Earth Month Spotlight: Restaurants
Last week we took a look at hotels that were making major sustainability efforts to reduce their environmental impact. This week we will visit another important hospitality industry that is making major improvements in how they do business. Restaurants are quickly learning the importance of sustainability, from using local and seasonal produce to prioritizing waste management and energy efficiency.
These changes can produce a significant positive impact, not only on the environment but also on a restaurant’s bottom line and employee morale. According to dinegreen.com, 80 percent of Americans identify themselves as environmentally concerned. A dedicated sector of this group is driving a 20 percent annual growth in the $11 billion organic food industry—no small potatoes.
Printworks Bistro was the first restaurant in the United States to attain the LEED Platinum certification in 2008, incorporating energy-saving features such as variable speed hoods that set the power according to the kitchen’s needs and adjust to a lower level of operation (typically 25 percent of their full capacity). The hoods’ sensors also detect heat, smoke, or other effluents and increase the fan speed to keep the air fresh. The restaurant used salvaged, solid walnut trees that came down through sickness or storm to construct its bistro bar and uses room service trays (for the adjacent Proximity Hotel) made of bamboo plywood. To top it off, Printworks’ refrigeration equipment uses geothermal energy instead of a standard water-cooled system, saving significant amounts of water.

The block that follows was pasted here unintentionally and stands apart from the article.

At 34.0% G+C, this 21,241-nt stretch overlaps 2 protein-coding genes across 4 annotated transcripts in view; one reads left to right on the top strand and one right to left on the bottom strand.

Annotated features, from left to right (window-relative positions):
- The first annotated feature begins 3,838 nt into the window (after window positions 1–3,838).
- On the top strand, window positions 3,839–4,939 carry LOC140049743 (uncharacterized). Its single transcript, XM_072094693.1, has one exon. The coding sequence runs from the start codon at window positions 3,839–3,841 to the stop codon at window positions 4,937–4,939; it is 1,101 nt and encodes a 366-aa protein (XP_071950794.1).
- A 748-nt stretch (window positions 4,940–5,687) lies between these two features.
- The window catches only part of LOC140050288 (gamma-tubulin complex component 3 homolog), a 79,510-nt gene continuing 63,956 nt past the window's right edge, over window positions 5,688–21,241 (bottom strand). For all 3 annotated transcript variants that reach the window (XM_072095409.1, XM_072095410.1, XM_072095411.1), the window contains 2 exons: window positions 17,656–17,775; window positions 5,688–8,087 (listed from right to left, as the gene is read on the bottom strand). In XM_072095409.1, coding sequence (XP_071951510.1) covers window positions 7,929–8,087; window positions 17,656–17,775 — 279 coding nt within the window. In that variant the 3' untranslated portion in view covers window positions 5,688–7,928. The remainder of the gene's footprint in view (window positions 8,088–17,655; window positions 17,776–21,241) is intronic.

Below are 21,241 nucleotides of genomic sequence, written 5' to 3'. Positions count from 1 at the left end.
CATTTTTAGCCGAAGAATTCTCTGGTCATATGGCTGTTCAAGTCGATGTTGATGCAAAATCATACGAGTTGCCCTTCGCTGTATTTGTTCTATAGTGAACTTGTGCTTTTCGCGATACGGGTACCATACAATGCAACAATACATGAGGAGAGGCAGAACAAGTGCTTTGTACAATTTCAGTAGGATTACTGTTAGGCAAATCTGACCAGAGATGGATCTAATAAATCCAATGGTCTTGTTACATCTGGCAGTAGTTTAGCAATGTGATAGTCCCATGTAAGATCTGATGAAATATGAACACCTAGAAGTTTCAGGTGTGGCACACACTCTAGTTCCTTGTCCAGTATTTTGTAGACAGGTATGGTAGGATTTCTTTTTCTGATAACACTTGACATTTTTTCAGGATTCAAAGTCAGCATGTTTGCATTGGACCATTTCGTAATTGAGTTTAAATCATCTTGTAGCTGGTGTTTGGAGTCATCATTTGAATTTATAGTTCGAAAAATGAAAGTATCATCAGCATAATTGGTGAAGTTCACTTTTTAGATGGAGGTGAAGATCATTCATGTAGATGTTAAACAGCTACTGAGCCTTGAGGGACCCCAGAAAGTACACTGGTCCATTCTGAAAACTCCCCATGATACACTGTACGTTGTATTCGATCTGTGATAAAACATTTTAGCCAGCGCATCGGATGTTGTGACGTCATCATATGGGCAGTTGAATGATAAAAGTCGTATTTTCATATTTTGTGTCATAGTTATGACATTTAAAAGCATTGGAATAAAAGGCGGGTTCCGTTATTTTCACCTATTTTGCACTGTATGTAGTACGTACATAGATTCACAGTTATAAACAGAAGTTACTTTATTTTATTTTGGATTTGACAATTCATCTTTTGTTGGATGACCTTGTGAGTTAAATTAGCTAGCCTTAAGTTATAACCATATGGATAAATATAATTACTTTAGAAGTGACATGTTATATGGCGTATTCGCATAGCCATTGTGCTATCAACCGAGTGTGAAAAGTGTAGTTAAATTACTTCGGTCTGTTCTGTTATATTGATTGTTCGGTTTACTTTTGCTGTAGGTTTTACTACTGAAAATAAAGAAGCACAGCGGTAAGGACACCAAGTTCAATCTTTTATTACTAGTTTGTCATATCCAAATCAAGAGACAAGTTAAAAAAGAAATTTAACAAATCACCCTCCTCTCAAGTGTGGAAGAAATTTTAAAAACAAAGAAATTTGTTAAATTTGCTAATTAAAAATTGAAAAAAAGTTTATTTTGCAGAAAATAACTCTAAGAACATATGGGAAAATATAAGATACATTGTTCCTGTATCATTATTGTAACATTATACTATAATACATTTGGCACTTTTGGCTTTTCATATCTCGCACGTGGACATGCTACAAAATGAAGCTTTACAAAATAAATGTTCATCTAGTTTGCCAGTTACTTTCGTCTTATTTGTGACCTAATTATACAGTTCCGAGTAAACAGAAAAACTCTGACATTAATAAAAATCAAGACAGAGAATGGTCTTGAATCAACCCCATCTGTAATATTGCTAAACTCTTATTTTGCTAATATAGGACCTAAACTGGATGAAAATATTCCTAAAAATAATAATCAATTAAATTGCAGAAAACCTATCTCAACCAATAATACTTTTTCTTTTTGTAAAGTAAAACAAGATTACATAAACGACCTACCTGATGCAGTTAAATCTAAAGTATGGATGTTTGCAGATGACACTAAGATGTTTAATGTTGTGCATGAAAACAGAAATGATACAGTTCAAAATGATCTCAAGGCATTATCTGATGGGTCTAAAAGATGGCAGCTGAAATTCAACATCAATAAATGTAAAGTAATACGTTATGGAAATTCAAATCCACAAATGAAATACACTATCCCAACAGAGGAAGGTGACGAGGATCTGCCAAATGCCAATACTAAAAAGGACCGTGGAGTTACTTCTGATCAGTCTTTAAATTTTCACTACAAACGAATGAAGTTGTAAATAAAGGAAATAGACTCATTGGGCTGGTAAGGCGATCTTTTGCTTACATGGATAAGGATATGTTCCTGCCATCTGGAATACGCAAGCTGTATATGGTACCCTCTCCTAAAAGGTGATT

Chicago is home to the first certified organic rooftop farm in the U.S., established by uncommon ground in 2008. The 2,500-square-foot rooftop deck features organic plants that can be used in the company’s two restaurants, as well as companion plants and flowers for added beauty. The farm only uses organic seeds and seeds cultivated from its own stock and supports local farmers by purchasing additional organic plants at the local farmers market. Trellising and cold frames expand their growing season and harvest, and four beehives provide pollination in their community and homemade honey on their menu. Yum.
Kona Brewing Company, headquartered in Kailua-Kona on Hawaii’s Big Island, is leading the charge for sustainable breweries. Within the brewing process, heat exchangers are used to recapture the thermal energy produced by brewing. Solar tubes provide natural lighting in the brewery rather than using wasteful electricity. The brewery collects rainwater in repurposed whiskey barrels and excess condensation from air-conditioning to use for irrigation and on-site gardens. Their onsite restaurant, Kona Pub, is able to recycle 53,000 gallons of water a year and offset nearly 9 percent of brewing water needs. Kona made its bottles 11 percent lighter six years ago, which helps to eliminate 3,375 tons of carbon dioxide emissions annually—the equivalent of taking 638 cars off the road. Local Hawaiian ingredients are used in the brewing process, including Kona coffee, ginger, lemongrass, and cacao nibs. All great reasons to sample one of the brewery’s 14 brews.